It can also have the nice side-effect to increase productivity in your company, depending on your browser usage and business type. With one of my previous employers I helped them to save ~$6.5 million per year just by upgrading the browser and increasing productivity / speed of their call center agents (see also see also chapter 21 “Building ROIs”). Not a bad thing to build your creditability at the C-level.
Once you have the most basic security technologies in place, and meanwhile hopefully your BIA and process analysis done, you should now have an idea what additional risks and areas of concern are out there in your realm. So you then need to develop a security architecture that addresses these findings per design.
A few suggestions are:
- A network separation (i.e. a separate administration network), a separate development (and test) network from production,
- A multi-tier security in-depth approach (each layer of the TCP/IP model needs to have at least one security mechanism in place – see also chapter 20 “Strategy Development” and Figure 2: Security Stack),
- A hardened operating system,
- A compartmentalized virtualization environment,
- Secured collaboration tools,
- And certain security tools at the client side readily available, such as providing usable encryption (confidentiality), hash controls (integrity) and backups (availability).
There is certainly more than this, but it really depends on your specific situation and environment, and the BIA should help you to develop your business case for that. A good idea is to use the TOGAF reference model to define your overall enterprise (security) architecture and build in security from the ground level (see Figure 1: (Security) Architecture Based On TOGAF) and covered by adequate and accompanying policies.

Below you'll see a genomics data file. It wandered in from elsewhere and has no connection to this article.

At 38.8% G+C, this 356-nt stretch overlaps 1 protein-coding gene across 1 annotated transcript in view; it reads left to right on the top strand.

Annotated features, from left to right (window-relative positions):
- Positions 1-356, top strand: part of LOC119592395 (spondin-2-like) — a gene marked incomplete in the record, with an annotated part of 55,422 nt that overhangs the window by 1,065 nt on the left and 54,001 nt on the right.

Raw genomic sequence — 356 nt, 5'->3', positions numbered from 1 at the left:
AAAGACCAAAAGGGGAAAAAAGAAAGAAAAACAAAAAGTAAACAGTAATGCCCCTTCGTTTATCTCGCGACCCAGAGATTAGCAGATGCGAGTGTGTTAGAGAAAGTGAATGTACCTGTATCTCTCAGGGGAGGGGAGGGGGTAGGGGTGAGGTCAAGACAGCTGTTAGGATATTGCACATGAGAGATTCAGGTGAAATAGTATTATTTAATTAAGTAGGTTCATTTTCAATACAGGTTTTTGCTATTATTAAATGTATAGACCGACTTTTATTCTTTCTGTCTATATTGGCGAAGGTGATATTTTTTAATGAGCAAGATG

About the Author: Michael S. Oberlaender (@MSOberlaender) is a world-renowned security executive, thought leader, author and subject matter expert and has worked in executive level security roles (CSO/CISO) both in the US and EU (Germany) and in IT for over two decades. Most recently he has been serving as Chief Security Officer for the largest European cable network provider (Kabel Deutschland AG) in Munich, Germany and before served as Chief Information Security Officer for FMC Technologies Inc, a leading oil field services and engineering company in Houston, TX. Prior he was the Global IT Security Manager for Heidelberg Americas, Inc. in Atlanta, GA – the US subsidiary of Heidelberger Druckmaschinen AG -the world leader in printing press manufacturing. Before that he worked several years as Project Leader Security and Networks with Suedzucker AG in Mannheim, Germany, the world market leader in sugar and Europe’s largest food company where he has planned, built and run their complete Internet binding and DMZ solutions. He has more than two decades professional IT experience and is a member in good standing of (ISC)², ISACA, InfraGard, and several industry associations and is certified CISSP, CISM, CRISC, CISA, ACSE, and GSNA (all current and in good standing). He holds a Master of Science (Physics) from the University of Heidelberg, Germany. Michael is dual citizen (US and German) and speaks fluent English, German, fair French, and continually learns Spanish. When he is not at work, at conferences, chapter meetings, crises managing or otherwise busy, he enjoys time to relax with his family. Michael is also the author of C(I)SO – And Now What?: How to Successfully Build Security by Design, which is available at CreateSpace and Amazon, and from which the above article has been extracted from with his permission.
Editor’s Note: The opinions expressed in this and other guest author articles are solely those of the contributor, and do not necessarily reflect those of Tripwire, Inc.